San-Francisco based author Kathryn Berla, creator of La Casa 758 and 12 Hours in Paradise, loves to write about whatever happens to float through her mind including her dreams, on which her upcoming novel Dream Me is based. She’s an advocate of asking what if, setting daily writing goals and being courageous with your life.
Please give us a brief overview of yourself and your work.
I started writing in earnest in 2012, although I’ve been writing informally ever since I was a kid and asked my mom if it was okay to embellish my diary and she said that was permissible, not realizing just how much I would take her at her word. It turns out, I was meant to write fiction.
What made you want to be a writer? How did you begin writing?
Reading made me want to write. I had the gift of wonderful English teachers in high school who inspired me to read. Writing was as natural an afterthought as breathing in and then breathing out.
When I first decided to write for the consumption of other people, I was nervous at being judged by my peers. So, I started writing essays in a blog format. I didn’t even realize that people were reading but when I skipped a week, I had a few comments asking when I’d be back. All it took were those few comments. And then the natural next step was to write a book.
What inspires you to write?
I come up with a lot of story ideas, probably too many. It isn’t a matter of having the novel plotted out in my mind. It’s more of a “what if this happened” or hearing somebody say something that gels into a larger idea. I wrote a book called Dream Me which will be out July 11 of this year and the idea for that literally came from a dream. I woke up and jotted it down before I forgot and there it was when I woke up the next morning.
Is there any particular incident that has happened along your writing journey that you’d like to share?
My first book was published by Penguin Random House in Spain. I don’t speak or write in Spanish and I’ve never been to Spain although I hope to go this year. My agent had strong ties to international scouts and one of them just picked it up and ran with it. So, I couldn’t even read my first published novel. It was translated for me by PRH by a wonderful translator who also translated all of John Green’s novels. But I did get to communicate (through the aid of Google Translate, my husband who speaks Spanish and a friend from Spain) with many wonderful Spanish book bloggers and also with people who read my book and reached out on social media.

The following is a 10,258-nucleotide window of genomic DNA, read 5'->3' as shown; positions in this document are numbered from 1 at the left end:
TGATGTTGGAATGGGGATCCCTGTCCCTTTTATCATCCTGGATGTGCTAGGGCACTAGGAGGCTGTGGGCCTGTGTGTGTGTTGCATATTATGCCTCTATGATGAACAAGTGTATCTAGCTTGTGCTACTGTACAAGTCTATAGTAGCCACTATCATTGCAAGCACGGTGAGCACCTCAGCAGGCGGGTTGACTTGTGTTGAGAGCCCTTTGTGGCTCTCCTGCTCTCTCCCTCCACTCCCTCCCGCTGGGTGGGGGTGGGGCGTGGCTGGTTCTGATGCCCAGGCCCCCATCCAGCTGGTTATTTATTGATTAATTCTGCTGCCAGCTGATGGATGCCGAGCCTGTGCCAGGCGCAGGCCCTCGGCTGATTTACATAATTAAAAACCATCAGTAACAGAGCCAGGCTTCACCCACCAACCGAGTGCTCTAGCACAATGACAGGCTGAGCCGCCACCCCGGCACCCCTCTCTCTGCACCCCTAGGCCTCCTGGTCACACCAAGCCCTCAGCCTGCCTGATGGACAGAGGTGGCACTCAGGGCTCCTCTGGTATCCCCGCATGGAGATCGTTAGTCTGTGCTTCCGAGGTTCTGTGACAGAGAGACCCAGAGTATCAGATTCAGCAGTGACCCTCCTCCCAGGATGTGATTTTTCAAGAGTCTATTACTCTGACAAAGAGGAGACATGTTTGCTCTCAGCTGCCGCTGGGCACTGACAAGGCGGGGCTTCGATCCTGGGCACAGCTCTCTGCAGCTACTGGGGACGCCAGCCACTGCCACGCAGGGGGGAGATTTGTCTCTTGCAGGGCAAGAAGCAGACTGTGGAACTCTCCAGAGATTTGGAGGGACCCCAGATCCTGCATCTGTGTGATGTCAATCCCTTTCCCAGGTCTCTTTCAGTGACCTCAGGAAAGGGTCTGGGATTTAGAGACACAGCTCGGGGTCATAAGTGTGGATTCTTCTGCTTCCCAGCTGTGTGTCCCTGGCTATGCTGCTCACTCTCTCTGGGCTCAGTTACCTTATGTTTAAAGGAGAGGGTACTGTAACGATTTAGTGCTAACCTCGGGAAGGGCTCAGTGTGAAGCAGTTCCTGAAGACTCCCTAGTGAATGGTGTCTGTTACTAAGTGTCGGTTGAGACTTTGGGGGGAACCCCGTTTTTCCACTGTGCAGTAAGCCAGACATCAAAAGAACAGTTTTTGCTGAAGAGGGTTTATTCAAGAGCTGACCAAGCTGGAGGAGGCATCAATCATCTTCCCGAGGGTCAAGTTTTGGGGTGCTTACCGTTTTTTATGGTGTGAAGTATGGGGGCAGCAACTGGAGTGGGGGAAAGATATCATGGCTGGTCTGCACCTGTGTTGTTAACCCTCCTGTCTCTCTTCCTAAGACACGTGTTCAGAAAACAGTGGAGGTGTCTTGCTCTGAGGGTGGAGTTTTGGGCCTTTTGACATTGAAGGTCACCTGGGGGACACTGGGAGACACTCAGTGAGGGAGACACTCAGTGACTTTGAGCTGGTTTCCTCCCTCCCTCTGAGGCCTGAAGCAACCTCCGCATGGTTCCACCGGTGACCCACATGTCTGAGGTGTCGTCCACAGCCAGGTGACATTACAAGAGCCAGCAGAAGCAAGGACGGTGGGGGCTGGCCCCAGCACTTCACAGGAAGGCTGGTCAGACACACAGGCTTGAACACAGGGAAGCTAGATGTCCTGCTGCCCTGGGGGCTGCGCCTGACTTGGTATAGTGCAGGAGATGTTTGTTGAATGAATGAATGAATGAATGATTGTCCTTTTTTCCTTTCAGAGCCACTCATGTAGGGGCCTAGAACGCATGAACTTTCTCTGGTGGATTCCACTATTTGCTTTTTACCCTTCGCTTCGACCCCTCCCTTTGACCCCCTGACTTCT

It has never been published in English but that will change this October when Amberjack Publishing is bringing out the English version.
Do you have any advice for aspiring authors?
Yes. Don’t wait to have an entire book plotted out in your head or you may never write that first novel. Start with an idea and see where it takes you. And be disciplined. When I’m writing a book (which I am currently in the process of doing) I’m very regimented. One thousand words a day or I don’t go to bed at night. Sometimes it comes in 45 minutes. Sometimes it takes all day. But set aside the time to get it done and have a daily goal. At least that’s what works for me. Also, turn your brain off to your writing at night or you’ll never get any sleep. You can’t help your dreams but sometimes that works out to your benefit, as it did with me.
Any advice for approaching publishers?
Be professional and be courageous. It’s hard to put yourself out there to be judged and possibly rejected but if you don’t try, you’ll never know what might have been.
What do you think is the biggest marketing challenge for new authors?
I think regardless of whether you’re traditionally published, indie published or self-published, the biggest marketing challenge is making your name known. Very few authors are going to have the huge breakout novel with a major marketing machine behind you so it’s entirely up to you. Social media is a wonderful tool but you have to reach out to local print media and bookstores. Start building your platform now even if you don’t have a book written. Be consistent and be creative so followers look forward to your posts.
What methods of book marketing do you find the most effective?
Personally, I like getting an advanced reader copy into the hands of book bloggers who will be your biggest asset in spreading the word. Your own social media can support the attention you get from the bloggers. Of course, a review in any newspaper and a presence in bookstores are hugely important.
How do you handle rejection as a writer?
I don’t care who you are, rejection hurts. But I try to remind myself that not everyone will love what I write but I’m writing for the ones who do. Even the greatest writers have had manuscripts rejected and even the greatest books will have 1-star reviews if you check Good Reads. So, I just suck it up and move on.
Is there anything else you’d like to share with aspiring writers?
Don’t. Ever. Give. Up. Keep writing. Keep learning from your past rejections and incorporate what you’ve learned in your next book. And don’t beat a dead horse. It’s an old-fashioned expression but I think it’s very apt. If you’ve tried and tried and aren’t having any luck, cut your losses and move on and write another book. You can keep that book for later. Perhaps come back to it and revise in the future.